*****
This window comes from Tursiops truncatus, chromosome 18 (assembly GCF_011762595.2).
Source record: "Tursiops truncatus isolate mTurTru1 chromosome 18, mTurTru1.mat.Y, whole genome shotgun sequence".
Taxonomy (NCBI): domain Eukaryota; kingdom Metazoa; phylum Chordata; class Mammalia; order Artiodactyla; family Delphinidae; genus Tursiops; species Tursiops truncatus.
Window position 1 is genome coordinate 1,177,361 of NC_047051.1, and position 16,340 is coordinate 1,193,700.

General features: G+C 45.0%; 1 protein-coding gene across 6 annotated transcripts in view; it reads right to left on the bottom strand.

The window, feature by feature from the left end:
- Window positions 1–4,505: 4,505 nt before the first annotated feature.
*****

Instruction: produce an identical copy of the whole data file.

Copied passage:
This window comes from Tursiops truncatus, chromosome 18 (assembly GCF_011762595.2).
Source record: "Tursiops truncatus isolate mTurTru1 chromosome 18, mTurTru1.mat.Y, whole genome shotgun sequence".
Taxonomy (NCBI): domain Eukaryota; kingdom Metazoa; phylum Chordata; class Mammalia; order Artiodactyla; family Delphinidae; genus Tursiops; species Tursiops truncatus.
Window position 1 is genome coordinate 1,177,361 of NC_047051.1, and position 16,340 is coordinate 1,193,700.

General features: G+C 45.0%; 1 protein-coding gene across 6 annotated transcripts in view; it reads right to left on the bottom strand.

The window, feature by feature from the left end:
- Window positions 1–4,505: 4,505 nt before the first annotated feature.